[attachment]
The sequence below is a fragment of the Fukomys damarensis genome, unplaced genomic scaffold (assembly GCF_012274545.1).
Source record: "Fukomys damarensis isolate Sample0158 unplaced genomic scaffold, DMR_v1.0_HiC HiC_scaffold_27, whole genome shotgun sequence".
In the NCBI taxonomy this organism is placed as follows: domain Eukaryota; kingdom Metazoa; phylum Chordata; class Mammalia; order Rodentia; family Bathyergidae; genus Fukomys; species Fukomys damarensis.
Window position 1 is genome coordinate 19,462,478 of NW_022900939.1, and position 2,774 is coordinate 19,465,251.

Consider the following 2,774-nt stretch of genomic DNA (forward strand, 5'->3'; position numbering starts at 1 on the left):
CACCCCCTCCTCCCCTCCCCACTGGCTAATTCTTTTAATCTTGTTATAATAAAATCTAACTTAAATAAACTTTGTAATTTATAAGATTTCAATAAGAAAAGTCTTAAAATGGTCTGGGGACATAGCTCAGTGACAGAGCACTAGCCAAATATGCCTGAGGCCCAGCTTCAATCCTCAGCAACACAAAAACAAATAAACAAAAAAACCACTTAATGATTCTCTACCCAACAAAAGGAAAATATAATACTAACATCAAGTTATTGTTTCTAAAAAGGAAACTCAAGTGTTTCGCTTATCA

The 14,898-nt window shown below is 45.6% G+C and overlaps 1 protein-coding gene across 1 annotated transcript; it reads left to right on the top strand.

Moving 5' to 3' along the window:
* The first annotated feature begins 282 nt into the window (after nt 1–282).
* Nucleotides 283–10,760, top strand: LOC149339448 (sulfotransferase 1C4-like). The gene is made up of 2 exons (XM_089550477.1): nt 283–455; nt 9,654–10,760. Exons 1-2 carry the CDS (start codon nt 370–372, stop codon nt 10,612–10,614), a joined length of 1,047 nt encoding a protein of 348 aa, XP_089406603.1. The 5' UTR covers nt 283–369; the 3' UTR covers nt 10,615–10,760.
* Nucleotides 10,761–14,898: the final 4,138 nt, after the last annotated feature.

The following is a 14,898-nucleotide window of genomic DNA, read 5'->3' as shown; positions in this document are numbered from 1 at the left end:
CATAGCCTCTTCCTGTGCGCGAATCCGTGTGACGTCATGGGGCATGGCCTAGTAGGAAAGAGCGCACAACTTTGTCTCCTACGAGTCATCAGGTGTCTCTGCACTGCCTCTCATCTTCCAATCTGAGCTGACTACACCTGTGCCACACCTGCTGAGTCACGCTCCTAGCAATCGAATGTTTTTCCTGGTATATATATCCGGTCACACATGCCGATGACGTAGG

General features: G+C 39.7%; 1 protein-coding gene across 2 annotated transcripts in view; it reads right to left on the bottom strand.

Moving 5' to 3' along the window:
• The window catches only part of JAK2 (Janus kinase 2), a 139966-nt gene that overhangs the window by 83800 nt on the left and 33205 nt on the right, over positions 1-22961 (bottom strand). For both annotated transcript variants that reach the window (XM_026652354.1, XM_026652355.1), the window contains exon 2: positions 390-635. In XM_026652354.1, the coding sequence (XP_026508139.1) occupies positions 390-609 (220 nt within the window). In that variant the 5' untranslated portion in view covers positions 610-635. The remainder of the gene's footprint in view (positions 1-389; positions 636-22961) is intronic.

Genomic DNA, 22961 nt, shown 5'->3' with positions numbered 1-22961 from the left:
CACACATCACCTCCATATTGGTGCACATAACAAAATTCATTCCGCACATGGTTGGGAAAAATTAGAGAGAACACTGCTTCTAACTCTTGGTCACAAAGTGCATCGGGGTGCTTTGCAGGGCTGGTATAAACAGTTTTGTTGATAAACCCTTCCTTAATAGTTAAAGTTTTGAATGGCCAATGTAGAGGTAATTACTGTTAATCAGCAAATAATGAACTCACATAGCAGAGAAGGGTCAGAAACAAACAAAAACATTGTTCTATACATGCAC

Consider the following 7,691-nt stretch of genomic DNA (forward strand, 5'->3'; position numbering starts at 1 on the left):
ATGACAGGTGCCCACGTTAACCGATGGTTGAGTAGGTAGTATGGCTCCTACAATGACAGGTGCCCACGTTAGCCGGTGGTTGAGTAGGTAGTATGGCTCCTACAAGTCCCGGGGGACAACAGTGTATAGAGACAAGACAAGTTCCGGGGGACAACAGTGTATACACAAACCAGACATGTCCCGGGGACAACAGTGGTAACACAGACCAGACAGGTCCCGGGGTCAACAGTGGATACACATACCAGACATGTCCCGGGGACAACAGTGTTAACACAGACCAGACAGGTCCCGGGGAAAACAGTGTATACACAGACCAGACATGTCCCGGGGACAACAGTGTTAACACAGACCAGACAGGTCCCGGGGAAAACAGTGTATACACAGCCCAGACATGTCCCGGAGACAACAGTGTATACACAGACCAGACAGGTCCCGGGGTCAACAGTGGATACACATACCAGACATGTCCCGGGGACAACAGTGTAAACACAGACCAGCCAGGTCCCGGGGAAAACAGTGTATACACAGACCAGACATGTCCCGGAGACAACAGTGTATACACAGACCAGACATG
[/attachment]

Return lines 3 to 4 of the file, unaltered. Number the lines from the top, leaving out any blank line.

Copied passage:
In the NCBI taxonomy this organism is placed as follows: domain Eukaryota; kingdom Metazoa; phylum Chordata; class Mammalia; order Rodentia; family Bathyergidae; genus Fukomys; species Fukomys damarensis.
Window position 1 is genome coordinate 19,462,478 of NW_022900939.1, and position 2,774 is coordinate 19,465,251.